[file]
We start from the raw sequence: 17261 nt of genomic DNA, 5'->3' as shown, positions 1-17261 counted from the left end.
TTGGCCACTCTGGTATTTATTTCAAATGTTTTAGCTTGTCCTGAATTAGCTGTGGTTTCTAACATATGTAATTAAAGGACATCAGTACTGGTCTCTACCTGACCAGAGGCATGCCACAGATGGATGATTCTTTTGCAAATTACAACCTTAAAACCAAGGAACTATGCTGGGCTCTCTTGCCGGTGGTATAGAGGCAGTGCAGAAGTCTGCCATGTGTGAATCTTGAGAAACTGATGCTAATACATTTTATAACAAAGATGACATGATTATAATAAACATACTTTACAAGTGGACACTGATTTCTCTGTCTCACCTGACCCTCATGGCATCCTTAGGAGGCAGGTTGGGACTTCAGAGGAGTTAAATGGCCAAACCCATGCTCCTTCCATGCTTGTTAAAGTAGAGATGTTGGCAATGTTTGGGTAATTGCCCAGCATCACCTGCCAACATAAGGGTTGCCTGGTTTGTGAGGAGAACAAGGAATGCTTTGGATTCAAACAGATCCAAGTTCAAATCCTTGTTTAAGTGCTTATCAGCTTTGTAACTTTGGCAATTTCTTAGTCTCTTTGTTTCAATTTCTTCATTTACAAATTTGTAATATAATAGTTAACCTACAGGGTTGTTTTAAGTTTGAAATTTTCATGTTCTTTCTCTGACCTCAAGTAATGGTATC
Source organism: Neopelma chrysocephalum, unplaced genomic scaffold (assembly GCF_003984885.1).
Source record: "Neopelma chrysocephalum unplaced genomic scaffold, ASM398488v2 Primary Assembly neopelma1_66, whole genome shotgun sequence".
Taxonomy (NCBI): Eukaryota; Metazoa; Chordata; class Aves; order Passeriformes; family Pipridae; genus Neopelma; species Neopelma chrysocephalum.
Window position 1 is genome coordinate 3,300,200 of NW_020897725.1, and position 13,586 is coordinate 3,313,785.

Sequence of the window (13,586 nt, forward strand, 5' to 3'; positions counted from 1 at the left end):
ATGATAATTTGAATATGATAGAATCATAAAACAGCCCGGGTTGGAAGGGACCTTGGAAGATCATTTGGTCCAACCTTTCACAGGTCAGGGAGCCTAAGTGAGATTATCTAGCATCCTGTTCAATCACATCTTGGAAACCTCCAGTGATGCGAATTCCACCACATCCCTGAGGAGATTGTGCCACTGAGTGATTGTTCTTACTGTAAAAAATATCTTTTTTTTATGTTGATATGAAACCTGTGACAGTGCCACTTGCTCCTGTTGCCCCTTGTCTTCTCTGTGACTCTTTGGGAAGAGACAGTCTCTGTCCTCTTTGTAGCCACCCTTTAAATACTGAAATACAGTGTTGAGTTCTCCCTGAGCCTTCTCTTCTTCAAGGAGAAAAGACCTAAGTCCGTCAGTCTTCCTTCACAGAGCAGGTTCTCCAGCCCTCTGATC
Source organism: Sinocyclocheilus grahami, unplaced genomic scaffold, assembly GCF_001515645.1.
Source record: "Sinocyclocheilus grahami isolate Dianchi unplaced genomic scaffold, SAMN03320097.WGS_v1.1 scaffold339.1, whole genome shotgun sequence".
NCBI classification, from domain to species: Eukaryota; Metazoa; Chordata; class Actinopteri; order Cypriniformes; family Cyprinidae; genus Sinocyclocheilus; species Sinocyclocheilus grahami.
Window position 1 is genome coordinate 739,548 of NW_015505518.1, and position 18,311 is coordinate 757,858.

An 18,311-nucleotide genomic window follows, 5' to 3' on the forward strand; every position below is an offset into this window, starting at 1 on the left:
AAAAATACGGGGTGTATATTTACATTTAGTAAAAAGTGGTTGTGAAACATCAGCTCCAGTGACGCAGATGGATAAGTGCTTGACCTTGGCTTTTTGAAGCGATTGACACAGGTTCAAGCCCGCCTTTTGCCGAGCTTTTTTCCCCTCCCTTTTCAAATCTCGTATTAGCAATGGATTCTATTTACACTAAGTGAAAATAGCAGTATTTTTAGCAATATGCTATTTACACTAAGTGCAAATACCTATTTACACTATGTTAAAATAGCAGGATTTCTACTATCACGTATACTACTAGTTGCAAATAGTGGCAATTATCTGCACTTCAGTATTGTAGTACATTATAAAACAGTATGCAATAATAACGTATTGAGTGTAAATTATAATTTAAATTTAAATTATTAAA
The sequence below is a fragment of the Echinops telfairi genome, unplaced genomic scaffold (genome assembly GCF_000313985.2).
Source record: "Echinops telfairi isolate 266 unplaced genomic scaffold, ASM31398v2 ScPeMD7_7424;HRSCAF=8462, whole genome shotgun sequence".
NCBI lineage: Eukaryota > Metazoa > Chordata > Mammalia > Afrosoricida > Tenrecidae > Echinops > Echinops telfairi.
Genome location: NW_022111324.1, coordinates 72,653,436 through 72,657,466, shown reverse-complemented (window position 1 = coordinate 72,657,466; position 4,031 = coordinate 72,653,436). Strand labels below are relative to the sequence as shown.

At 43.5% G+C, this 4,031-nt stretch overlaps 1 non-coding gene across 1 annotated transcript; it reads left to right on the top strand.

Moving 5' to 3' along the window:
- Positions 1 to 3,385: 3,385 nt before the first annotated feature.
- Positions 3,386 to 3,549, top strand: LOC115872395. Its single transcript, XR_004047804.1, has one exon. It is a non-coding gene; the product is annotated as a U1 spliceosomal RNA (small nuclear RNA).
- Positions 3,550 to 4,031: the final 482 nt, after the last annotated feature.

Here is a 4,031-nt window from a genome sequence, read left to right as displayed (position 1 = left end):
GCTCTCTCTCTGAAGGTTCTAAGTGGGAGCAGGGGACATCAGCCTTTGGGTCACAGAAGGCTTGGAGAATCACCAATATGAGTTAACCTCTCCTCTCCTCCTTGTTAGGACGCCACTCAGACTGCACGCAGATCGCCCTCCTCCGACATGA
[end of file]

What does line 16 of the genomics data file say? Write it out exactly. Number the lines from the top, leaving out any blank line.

Source record: "Echinops telfairi isolate 266 unplaced genomic scaffold, ASM31398v2 ScPeMD7_7424;HRSCAF=8462, whole genome shotgun sequence".